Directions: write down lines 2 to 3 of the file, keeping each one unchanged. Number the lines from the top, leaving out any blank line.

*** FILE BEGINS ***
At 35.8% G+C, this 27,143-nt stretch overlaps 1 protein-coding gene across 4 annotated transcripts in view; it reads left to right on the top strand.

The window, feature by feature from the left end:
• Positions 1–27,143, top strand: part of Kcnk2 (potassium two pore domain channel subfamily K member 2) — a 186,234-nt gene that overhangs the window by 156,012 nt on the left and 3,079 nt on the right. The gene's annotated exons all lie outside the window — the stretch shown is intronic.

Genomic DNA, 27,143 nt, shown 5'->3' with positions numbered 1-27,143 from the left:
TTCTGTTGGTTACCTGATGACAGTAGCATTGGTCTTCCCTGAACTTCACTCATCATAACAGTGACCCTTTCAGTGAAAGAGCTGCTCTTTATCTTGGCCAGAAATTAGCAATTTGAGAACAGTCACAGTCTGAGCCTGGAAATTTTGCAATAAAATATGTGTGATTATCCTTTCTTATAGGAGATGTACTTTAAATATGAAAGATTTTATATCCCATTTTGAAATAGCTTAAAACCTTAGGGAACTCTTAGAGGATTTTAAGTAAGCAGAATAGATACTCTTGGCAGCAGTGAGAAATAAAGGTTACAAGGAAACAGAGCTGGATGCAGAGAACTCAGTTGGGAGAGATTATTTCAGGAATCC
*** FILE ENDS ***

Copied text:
The window, feature by feature from the left end:
• Positions 1–27,143, top strand: part of Kcnk2 (potassium two pore domain channel subfamily K member 2) — a 186,234-nt gene that overhangs the window by 156,012 nt on the left and 3,079 nt on the right. The gene's annotated exons all lie outside the window — the stretch shown is intronic.